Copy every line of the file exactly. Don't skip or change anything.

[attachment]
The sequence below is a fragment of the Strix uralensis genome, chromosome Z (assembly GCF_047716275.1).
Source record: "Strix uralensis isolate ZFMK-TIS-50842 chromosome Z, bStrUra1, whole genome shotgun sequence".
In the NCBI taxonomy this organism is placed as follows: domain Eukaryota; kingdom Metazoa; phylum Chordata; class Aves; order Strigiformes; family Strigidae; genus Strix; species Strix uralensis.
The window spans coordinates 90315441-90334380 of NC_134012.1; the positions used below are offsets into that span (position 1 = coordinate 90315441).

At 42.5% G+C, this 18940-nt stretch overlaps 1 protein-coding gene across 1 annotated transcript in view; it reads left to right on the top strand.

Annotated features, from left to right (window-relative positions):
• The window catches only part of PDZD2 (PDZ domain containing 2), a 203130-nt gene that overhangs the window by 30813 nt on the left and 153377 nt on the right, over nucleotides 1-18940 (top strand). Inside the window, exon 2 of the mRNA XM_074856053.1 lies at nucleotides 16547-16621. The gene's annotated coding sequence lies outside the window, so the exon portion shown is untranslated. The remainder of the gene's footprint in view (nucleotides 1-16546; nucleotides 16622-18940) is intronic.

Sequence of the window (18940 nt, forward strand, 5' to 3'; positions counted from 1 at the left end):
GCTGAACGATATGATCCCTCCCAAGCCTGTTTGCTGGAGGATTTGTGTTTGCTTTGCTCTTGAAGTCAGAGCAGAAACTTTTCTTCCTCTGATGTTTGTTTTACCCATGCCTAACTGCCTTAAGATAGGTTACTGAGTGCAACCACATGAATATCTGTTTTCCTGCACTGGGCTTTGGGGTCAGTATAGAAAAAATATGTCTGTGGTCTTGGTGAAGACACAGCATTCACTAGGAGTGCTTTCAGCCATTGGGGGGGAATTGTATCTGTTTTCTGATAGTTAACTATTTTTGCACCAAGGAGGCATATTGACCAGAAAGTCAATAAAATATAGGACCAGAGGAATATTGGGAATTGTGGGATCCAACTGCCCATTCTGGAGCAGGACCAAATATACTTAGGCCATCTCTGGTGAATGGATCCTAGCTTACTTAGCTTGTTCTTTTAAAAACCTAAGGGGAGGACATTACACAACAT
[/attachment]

The sequence below is a fragment of the Strix uralensis genome, chromosome Z (assembly GCF_047716275.1).
Source record: "Strix uralensis isolate ZFMK-TIS-50842 chromosome Z, bStrUra1, whole genome shotgun sequence".
In the NCBI taxonomy this organism is placed as follows: domain Eukaryota; kingdom Metazoa; phylum Chordata; class Aves; order Strigiformes; family Strigidae; genus Strix; species Strix uralensis.
The window spans coordinates 90315441-90334380 of NC_134012.1; the positions used below are offsets into that span (position 1 = coordinate 90315441).

At 42.5% G+C, this 18940-nt stretch overlaps 1 protein-coding gene across 1 annotated transcript in view; it reads left to right on the top strand.

Annotated features, from left to right (window-relative positions):
• The window catches only part of PDZD2 (PDZ domain containing 2), a 203130-nt gene that overhangs the window by 30813 nt on the left and 153377 nt on the right, over nucleotides 1-18940 (top strand). Inside the window, exon 2 of the mRNA XM_074856053.1 lies at nucleotides 16547-16621. The gene's annotated coding sequence lies outside the window, so the exon portion shown is untranslated. The remainder of the gene's footprint in view (nucleotides 1-16546; nucleotides 16622-18940) is intronic.

Sequence of the window (18940 nt, forward strand, 5' to 3'; positions counted from 1 at the left end):
GCTGAACGATATGATCCCTCCCAAGCCTGTTTGCTGGAGGATTTGTGTTTGCTTTGCTCTTGAAGTCAGAGCAGAAACTTTTCTTCCTCTGATGTTTGTTTTACCCATGCCTAACTGCCTTAAGATAGGTTACTGAGTGCAACCACATGAATATCTGTTTTCCTGCACTGGGCTTTGGGGTCAGTATAGAAAAAATATGTCTGTGGTCTTGGTGAAGACACAGCATTCACTAGGAGTGCTTTCAGCCATTGGGGGGGAATTGTATCTGTTTTCTGATAGTTAACTATTTTTGCACCAAGGAGGCATATTGACCAGAAAGTCAATAAAATATAGGACCAGAGGAATATTGGGAATTGTGGGATCCAACTGCCCATTCTGGAGCAGGACCAAATATACTTAGGCCATCTCTGGTGAATGGATCCTAGCTTACTTAGCTTGTTCTTTTAAAAACCTAAGGGGAGGACATTACACAACAT